The nominal though usually ineffective allies of the Cagots were the government, the educated, and the wealthy. It has been suggested that the odd patchwork of areas which recognized Cagots has more to do with which local governments tolerated the prejudice, and which allowed Cagots to be a normal part of society. In a study in 1683, doctors examined the Cagots and found them no different than normal citizens. Notably, they did not actually suffer from leprosy or any other disease that would justify their exclusion from society. The Parliaments of Pau, Toulouse and Bordeaux were apprised of the situation, and money was allocated to improve the lot of the Cagots, but the populace and local authorities resisted.
In 1709, the influential politician Juan de Goyeneche planned and constructed the manufacturing town of Nuevo Baztán (after his native Baztan Valley in Navarre) near Madrid. He brought many Cagot settlers to Nuevo Baztán, but after some years, many returned to Navarre, unhappy with their work conditions.
It was not until the French Revolution that substantive steps were taken to end discrimination toward Cagots. Revolutionary authorities made clear that Cagots were no different from other citizens, and de jure discrimination generally came to an end. Still, local prejudice from the populace persisted, though the problem at least began to decline.
During the Revolution, Cagots had stormed government offices and burned birth certificates in an attempt to conceal their heritage. These measures did not prove effective, as the local populace still remembered. Rhyming songs kept the names of Cagot families known.
Read more about this topic: Cagot
Other articles related to "government":
... Each operate their own municipal government, united they form one city government with its own constitution ... The city government also has a judicial branch based on the post-transitional judicial system as outlined by the High Representative's “High Judicial and Prosecutorial ... Local communities have a small role in city government and are intended as a way for ordinary citizens to get involved in city government ...
... The central government in Beijing controls the foreign affairs of Macau ... A central government agency, the commission interacts with the Macau government in matters of foreign policy ...
... The austerity measures introduced by the government are in part an attempt to fulfill the Maastricht criteria ... Total government spending is high ... below investment grade, because of mounting financial-sector funding pressures and the general government debt which is of 81% of GDP (2010) ...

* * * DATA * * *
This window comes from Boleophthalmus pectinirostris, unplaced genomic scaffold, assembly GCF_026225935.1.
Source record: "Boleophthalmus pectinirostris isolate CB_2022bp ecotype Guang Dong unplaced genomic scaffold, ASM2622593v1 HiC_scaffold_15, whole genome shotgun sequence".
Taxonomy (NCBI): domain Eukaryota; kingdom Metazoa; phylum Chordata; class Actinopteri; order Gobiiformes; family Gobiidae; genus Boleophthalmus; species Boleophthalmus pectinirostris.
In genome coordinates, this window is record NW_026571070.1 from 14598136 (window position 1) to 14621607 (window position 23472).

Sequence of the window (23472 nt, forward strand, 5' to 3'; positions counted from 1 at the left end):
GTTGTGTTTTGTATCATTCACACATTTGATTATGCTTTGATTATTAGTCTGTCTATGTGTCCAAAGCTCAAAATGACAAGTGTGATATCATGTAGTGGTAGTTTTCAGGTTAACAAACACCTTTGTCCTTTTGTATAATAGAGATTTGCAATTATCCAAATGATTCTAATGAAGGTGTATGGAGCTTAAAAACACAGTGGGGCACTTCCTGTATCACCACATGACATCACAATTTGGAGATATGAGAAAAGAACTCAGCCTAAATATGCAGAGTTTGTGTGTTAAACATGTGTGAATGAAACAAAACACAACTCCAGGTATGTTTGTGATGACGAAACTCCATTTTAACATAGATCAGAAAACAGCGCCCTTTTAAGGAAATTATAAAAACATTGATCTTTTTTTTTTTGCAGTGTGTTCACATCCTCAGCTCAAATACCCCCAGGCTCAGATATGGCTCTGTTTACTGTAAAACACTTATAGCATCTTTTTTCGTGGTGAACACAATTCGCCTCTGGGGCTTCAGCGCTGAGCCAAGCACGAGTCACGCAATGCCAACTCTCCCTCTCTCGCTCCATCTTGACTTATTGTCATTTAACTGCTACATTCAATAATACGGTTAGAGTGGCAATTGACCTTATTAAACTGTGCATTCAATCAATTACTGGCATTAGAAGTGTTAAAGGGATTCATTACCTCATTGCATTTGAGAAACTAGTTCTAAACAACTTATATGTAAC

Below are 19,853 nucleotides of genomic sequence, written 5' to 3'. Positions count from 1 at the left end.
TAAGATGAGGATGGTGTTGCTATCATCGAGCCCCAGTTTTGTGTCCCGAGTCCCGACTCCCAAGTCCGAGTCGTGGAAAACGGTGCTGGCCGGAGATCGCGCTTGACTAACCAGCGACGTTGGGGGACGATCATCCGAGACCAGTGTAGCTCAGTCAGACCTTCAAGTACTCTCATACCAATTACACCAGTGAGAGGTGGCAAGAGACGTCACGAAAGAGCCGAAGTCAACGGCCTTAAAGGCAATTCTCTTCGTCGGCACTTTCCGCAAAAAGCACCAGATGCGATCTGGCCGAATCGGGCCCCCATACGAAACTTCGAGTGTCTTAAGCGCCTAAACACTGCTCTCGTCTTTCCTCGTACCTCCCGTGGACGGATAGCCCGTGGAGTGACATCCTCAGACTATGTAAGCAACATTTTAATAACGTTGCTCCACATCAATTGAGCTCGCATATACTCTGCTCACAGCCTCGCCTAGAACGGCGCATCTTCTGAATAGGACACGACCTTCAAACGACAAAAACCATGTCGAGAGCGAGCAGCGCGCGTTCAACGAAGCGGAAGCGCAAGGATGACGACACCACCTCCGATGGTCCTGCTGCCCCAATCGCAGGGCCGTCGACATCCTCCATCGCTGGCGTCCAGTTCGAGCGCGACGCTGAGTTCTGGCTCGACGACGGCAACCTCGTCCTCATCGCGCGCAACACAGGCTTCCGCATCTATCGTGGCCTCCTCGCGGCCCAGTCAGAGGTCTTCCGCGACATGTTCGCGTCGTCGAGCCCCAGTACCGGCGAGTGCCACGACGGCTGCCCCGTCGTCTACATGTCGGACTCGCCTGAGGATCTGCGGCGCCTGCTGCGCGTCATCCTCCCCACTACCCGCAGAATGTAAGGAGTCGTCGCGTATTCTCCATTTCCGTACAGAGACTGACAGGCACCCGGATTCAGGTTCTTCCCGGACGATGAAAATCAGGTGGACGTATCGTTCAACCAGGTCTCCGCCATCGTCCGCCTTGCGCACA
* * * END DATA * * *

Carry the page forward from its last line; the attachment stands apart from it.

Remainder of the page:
... democratic republic, whereby the Prime Minister is the head of government, and of a multi-party system ... Executive power is exercised by the government ... Legislative power is vested in both the government and parliament ...
... Lely (after whom Lelystad is named) was an ardent supporter, an engineer and later government minister, whose 1891 plan formed the basis for what were ... However, when Lely became Minister of Transport and Public Works in 1913, the government started working on official plans to enclose the Zuiderzee ... water inlet The Dienst der Zuiderzeewerken (Zuiderzee Works Department), the government body responsible for overseeing the construction and initial management, was set up in May 1919 ...
Famous quotes containing the word government:
“The dignity and stability of government in all its branches, the morals of the people, and every blessing of society, depend so much upon an upright and skilful administration of justice, that the judicial power ought to be distinct from both the legislative and executive, and independent upon both, that so it may be a check upon both, as both should be checks upon that.”
—Thomas Jefferson (17431826)
“To suppose that any form of government will secure liberty or happiness without any virtue in the people, is a chimerical idea.”
—James Madison (17511836)
“His Majestys Government view with favour the establishment in Palestine of a national home for the Jewish people, and will use their best endeavours to facilitate the achievement of this object, it being clearly understood that nothing shall be done which may prejudice the civil and religious rights of existing non-Jewish communities in Palestine, or the rights and political status enjoyed by Jews in any other country.”
—A.J. (Arthur James)